Despite its ancient roots as the crossroads of Africa, the Middle East and Asia, the modern Republic of Yemen is a relatively new state.
It was created after communist South Yemen and traditional North Yemen merged in 1990, following years of strife.
Tensions remain between the north and the south, however. A southern separatist movement was defeated in a short civil war in 1994, and tensions re-emerged in 2009 when government troops and rebels, known as the Houthi, clashed in the north, killing hundreds and displacing more than a quarter of a million people.
A fresh wave of protests in 2011, inspired by the Arab Spring uprisings in Tunisia and Egypt, forced then-President Ali Abdallah Saleh to resign.
Yemen has also become a base for militant groups, like Al-Qaeda and Islamic State, adding to instability in the country. The country spiralled into civil war in 2014 and, despite peace initiatives, fighting continues.
President: Abdrabbuh Mansour Hadi
Abdrabbuh Mansour Hadi came to power in 2012, after then-President Ali Abdallah Saleh stepped down in a bid to end civil unrest.
He resigned in January 2015 and fled the country after Houthis took over the capital, Sanaa.
He is still supported by Saudi Arabia and loyalist forces willing to fight the Houthi rebels. He has set up a temporary capital in the city of Aden.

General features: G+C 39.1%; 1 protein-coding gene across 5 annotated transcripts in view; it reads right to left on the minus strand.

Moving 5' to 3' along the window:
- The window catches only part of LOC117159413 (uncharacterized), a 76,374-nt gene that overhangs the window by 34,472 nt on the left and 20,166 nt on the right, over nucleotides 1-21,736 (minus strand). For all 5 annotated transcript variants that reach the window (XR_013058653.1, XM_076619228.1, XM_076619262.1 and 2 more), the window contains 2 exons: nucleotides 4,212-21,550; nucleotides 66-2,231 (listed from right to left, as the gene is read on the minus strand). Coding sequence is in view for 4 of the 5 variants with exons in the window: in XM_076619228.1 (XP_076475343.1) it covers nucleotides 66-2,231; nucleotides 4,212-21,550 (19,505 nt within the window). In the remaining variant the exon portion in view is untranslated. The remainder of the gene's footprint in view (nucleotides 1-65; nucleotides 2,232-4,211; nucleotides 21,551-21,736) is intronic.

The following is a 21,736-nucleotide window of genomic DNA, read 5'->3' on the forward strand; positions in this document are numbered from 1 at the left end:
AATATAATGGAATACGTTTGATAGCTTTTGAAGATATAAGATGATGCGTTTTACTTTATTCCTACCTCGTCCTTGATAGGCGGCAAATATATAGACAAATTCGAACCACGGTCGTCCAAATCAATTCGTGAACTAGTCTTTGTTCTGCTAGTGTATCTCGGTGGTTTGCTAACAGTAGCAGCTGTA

Yemen is currently in a state of political limbo. The Houthis claim the parliament has been dissolved and replaced by a transitional revolutionary council, headed by Mohammed Ali al-Houthi. But the UN, US and Gulf Co-operation Council refuse to recognize the Houthis’ rule.
The political uncertainty and insecurity is also affecting Yemen media, according to Reporters Without Borders. The media watch dog documented a string of incidents of harassment, threats and assaults by security forces and unidentified groups or individuals in 2014.
The Houthi movement has also targeted the facilities of the national state broadcaster.
TV and radio are vital elements in Yemen’s media scene, due in part to widespread illiteracy.
The broadcasting sector has expanded in recent years and many privately-owned outlets have strong political affiliations. Several privately-owned radio stations are on the air, some of them also affiliated with political parties.
Some key dates in Yemen’s history:
1839 – Aden, in South Yemen, comes under British rule. When the Suez Canal opens in 1869, it serves as a refuelling port of strategic importance to the British empire.
1918 – North gains independence with the departure of Ottoman forces.
1969 – South Yemen gains independence from Britain. Marxists take power, renaming country People’s Democratic Republic of Yemen and reorienting it towards Soviet bloc.
1990 – The two Yemens unite.
1994 – Brief war of secession ends in defeat of southern separatist forces.
2000 – Al-Qaeda gains prominence in Yemen, ushering in a period of terrorist attacks, instability and crack downs against foreign Islamic clerics operating in the country.
2011 – Protests in Tunisia inspire demonstrations; President Saleh agrees to hand over power to his deputy, Abdrabbuh Mansour Hadi.
2014 – Houthi rebels overrun the capital, plunging country into civil war and prompting a Saudi-led coalition to intervene militarily to stop them from gaining more ground.
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